Gum MachineThis gum machine has traveled a long way to get here. The turn of the century saw a growing network of connections across the country that happily fed the funneling of goods that supplied the Klondike Gold Rush. So here we have a luxury consumer good made by a company in New Jersey, with a sales office in San Francisco, that finds a home in Alaska. The gum machine actually has its roots even farther away, in London, where the first vending machines were used to dispense postcards and then books. But when the technology came to the United States and was installed in the New York City subway, the first product sold was sticks of Tutti-Frutti gum. (It wasn’t until 1907 that gumballs, and subsequently gumball machines, were invented.) This led to a chain of patents for automatic machines, including ones for a peanut-vending machine and even a coin-controlled electric-shock machine. All this change was not greeted enthusiastically by all. The park came across a news piece in the British Medical Journal from 1897, which bemoaned the sight of so many young women partaking of this new fade, gum chewing, and warned of the dangers it posed for young children who swallowed their gum.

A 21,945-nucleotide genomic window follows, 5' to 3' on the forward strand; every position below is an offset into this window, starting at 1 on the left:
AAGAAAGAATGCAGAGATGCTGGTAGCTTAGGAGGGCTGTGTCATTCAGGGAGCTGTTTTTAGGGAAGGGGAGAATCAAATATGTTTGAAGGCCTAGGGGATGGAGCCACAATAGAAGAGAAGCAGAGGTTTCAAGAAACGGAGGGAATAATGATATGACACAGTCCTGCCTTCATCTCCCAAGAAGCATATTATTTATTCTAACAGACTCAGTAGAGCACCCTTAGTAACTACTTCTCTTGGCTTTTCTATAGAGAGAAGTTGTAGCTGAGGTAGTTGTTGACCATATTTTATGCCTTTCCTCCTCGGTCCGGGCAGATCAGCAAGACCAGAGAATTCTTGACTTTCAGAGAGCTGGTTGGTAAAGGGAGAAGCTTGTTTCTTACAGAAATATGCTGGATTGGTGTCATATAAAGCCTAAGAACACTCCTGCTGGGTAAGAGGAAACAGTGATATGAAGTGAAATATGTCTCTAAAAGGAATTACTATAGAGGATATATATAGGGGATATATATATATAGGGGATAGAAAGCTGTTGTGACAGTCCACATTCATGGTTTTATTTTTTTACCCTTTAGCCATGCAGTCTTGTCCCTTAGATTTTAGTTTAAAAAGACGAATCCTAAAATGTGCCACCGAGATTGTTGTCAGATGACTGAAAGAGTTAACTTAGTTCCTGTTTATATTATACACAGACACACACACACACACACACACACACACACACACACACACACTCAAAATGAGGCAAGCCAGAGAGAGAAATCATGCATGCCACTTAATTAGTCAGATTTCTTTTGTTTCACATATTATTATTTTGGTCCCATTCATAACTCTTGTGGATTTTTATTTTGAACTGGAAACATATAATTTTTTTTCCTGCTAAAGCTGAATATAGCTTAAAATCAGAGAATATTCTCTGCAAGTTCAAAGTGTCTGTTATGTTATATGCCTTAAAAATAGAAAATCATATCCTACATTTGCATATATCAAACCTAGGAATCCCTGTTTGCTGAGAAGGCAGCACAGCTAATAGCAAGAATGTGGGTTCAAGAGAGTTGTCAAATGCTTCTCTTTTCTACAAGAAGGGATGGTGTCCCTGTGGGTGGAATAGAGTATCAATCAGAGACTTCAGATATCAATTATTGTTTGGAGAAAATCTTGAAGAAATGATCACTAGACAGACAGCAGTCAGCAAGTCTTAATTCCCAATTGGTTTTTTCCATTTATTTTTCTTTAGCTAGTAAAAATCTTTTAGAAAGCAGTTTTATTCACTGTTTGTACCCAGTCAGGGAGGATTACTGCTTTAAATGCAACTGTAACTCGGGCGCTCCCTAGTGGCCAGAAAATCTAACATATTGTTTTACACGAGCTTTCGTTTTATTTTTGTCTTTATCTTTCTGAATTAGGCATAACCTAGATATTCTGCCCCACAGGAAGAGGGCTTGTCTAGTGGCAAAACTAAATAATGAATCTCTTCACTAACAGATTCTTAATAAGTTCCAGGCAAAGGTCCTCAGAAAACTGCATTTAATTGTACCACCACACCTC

This artifact is part of Jeff. Smiths Parlor Museum in Skagway, Alaska. It was donated to the National Park Service by the Rasmuson Foundation as part of the George & Edna Rapuzzi Collection.
Last updated: September 25, 2019